90
91<p>
92A list of available global USE-flags can be found <uri
93link="/dyn/use-index.xml">online</uri> or locally in
94<path>/usr/portage/profiles/use.desc</path>. A short (<e>very</e> incomplete)
95snippet:
96</p>
97
98<pre caption="A short snippet of available USE-flags">
99gtk - Adds support for x11-libs/gtk+ (The GIMP Toolkit)
100gtk2 - Use gtk+-2.0.0 over gtk+-1.2 in cases where a program supports both.
101gtkhtml - Adds support for gnome-extra/gtkhtml
102guile - Adds support for dev-util/guile (interpreter for Scheme)
103icc - Use the Intel C++ Compiler if the package supports it
104icc-pgo - Enable PGO data generation or use when use icc.
105imap - Adds support for IMAP
106</pre>
107
108<p>
109A list of available local USE-flags can be found locally in
110<path>/usr/portage/profiles/use.local.desc</path>.
111</p>
24 112
25</body> 113</body>
26</subsection> 114</subsection>
27</section> 115</section>
28<section> 116<section>
29<title>Using USE-flags</title> 117<title>Using USE-flags</title>
30<subsection> 118<subsection>
31<title>Declare permanent USE-flags</title> 119<title>Declare permanent USE-flags</title>
32<body> 120<body>
33 121
122<p>
123In the hope you are convinced of the importance of USE-flags we will now inform
124you how to declare USE-flags.
125</p>
126
127<p>
128As previously mentioned, all USE-flags are declared inside the <c>USE</c>
129variable. To make it easy for users to search and pick USE-flags, we already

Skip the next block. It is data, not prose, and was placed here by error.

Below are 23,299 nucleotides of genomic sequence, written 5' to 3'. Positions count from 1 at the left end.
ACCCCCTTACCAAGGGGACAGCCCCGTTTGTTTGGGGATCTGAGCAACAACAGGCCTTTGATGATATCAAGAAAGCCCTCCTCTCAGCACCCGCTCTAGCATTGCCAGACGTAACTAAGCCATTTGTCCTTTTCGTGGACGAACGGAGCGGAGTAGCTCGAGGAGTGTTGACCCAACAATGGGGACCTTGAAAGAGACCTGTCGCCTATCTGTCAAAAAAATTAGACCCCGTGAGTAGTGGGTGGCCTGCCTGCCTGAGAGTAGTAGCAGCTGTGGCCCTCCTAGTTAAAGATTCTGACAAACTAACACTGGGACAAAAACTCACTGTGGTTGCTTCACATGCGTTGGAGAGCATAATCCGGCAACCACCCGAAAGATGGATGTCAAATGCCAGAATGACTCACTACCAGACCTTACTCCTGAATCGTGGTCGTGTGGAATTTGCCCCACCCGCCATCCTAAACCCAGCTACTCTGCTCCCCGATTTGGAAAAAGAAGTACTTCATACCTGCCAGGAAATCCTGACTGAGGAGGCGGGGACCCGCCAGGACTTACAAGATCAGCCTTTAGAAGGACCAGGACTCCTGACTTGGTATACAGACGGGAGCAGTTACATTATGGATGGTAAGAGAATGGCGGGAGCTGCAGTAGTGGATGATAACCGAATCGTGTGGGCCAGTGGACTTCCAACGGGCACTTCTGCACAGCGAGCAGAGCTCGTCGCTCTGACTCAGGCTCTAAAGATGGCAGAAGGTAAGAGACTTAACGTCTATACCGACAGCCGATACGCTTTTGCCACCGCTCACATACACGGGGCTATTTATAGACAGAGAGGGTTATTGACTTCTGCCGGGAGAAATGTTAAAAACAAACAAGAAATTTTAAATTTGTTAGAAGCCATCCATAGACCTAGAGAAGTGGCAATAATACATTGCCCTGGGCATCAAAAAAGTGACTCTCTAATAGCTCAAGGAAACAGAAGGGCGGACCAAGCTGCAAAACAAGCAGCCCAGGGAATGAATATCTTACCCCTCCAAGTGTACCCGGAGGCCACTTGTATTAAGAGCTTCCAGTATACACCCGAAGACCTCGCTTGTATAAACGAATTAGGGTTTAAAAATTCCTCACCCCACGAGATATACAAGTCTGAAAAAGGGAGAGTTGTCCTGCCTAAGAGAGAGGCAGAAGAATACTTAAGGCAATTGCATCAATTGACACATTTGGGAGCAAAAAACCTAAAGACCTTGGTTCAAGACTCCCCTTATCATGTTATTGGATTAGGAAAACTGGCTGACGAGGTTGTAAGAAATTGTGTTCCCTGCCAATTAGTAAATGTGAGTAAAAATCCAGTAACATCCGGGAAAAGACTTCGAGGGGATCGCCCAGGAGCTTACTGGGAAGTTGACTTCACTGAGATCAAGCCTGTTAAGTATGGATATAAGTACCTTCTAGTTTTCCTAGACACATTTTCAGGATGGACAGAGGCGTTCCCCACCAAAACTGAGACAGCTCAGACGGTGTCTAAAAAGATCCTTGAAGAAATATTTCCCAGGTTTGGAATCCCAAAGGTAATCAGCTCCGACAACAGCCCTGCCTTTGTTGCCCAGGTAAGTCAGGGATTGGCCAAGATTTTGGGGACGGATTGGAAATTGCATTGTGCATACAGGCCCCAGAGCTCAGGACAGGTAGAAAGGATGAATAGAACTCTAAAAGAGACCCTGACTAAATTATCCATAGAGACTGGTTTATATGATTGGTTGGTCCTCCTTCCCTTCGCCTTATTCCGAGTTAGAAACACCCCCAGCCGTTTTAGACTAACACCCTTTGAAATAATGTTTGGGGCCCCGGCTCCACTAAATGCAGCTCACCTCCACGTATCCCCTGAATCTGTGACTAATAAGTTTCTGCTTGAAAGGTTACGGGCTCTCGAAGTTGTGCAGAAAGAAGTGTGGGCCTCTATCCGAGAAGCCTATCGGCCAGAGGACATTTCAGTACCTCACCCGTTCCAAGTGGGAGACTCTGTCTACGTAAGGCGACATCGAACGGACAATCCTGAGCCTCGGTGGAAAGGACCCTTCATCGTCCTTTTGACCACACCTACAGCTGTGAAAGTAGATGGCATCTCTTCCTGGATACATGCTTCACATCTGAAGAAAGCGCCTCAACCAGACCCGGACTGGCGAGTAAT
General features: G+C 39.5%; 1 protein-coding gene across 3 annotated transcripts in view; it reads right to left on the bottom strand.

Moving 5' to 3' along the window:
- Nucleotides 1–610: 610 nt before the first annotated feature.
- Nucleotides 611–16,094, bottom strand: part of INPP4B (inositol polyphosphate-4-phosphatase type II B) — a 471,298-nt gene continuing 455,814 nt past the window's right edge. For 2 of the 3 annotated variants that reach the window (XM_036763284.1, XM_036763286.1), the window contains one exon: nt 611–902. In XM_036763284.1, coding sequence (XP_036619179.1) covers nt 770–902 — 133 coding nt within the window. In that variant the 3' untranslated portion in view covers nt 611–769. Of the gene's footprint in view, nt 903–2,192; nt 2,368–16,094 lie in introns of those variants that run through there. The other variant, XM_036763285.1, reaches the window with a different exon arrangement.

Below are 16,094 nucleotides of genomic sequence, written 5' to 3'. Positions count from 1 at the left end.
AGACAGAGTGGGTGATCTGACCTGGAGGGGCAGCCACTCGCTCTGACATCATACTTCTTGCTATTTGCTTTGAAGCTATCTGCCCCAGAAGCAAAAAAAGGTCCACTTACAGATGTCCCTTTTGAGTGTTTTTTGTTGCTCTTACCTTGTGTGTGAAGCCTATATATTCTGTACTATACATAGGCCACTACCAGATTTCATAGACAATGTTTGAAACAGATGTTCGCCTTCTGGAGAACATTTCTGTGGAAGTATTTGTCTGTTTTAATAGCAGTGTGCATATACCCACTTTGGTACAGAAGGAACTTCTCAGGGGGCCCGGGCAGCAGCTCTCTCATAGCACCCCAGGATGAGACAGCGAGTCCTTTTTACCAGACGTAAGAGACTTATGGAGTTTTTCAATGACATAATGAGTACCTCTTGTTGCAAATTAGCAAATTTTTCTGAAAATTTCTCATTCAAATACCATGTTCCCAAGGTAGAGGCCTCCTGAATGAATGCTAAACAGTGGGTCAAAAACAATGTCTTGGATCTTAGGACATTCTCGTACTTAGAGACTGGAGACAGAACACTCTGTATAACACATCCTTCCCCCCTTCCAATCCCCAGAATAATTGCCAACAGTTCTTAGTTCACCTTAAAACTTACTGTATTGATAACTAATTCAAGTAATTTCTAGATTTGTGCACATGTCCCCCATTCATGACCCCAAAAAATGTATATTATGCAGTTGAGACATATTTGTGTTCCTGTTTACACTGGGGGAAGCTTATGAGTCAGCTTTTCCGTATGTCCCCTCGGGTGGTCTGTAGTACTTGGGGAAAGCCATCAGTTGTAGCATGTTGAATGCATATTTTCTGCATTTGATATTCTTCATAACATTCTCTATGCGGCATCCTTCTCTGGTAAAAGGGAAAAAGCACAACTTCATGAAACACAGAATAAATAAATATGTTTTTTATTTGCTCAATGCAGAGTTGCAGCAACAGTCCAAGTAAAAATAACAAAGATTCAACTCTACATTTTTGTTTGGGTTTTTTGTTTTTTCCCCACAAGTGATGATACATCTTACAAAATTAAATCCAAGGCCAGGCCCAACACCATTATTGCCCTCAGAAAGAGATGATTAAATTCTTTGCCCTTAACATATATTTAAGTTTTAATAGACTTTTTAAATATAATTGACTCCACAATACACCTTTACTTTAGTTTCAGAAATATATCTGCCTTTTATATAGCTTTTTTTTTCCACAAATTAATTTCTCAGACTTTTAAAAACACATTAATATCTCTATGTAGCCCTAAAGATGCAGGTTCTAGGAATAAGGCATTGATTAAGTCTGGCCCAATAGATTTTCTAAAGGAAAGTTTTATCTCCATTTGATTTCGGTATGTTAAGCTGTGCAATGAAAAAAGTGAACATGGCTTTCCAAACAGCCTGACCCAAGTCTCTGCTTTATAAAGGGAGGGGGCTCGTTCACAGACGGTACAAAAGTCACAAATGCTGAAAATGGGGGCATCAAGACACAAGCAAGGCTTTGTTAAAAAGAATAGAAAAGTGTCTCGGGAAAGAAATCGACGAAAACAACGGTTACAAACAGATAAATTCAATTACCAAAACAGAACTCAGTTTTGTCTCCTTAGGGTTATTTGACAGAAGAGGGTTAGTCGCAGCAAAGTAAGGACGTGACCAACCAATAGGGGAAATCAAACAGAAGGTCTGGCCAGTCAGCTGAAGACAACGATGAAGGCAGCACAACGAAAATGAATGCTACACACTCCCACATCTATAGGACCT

130provide a <e>default</e> USE setting. This setting is a collection of USE-flags
131we think are commonly used by the Gentoo users. This default setting is declared
132in the <path>make.defaults</path> files part of your profile. Let us take a
133look at this default setting:
134</p>
135
136<pre caption="/usr/portage/profiles/default-linux/x86/2004.3/make.defaults USE variable">
137<comment>(This is an example and might have changed since it was taken)</comment>
138USE="x86 oss apm arts avi berkdb crypt cups encode foomaticdb gdbm gif gpm
139 gtk gtk2 imlib jpeg kde gnome libg++ libwww mad mikmod motif mpeg ncurses
140 nls oggvorbis opengl pam pdflib png python qt quicktime readline sdl
141 slang spell ssl svga tcpd truetype X xml2 xmms xv zlib"
142</pre>
143
144<p>
145As you can see, this variable already contains quite a lot of keywords. Do
146<b>not</b> alter any <path>make.defaults</path> file to tailor
147the <c>USE</c> variable to your needs: changes in this file will be undone when
148you update Portage!
149</p>
150
151<p>
152To change this default setting, you need to add or remove keywords to the
153<c>USE</c> variable. This is done globally by defining the <c>USE</c> variable
154in <path>/etc/make.conf</path>. In this variable you add the extra USE-flags you
155require, or remove the USE-flags you don't want. This latter is done by
156prefixing the keyword with the minus-sign ("-").
157</p>
158
159<p>
160For instance, to remove support for KDE and QT but add support for ldap, the
161following <c>USE</c> can be defined in <path>/etc/make.conf</path>:
162</p>
163
164<pre caption="An example USE setting in /etc/make.conf">
165USE="-kde -qt ldap"
166</pre>
167
168</body>
169</subsection>
170<subsection>
171<title>Declaring USE flags for individual packages</title>
172<body>
173
174<p>
175Sometimes you want to declare a certain USE flag for one (or a couple) of
176applications but not system-wide. To accomplish this, you will need to create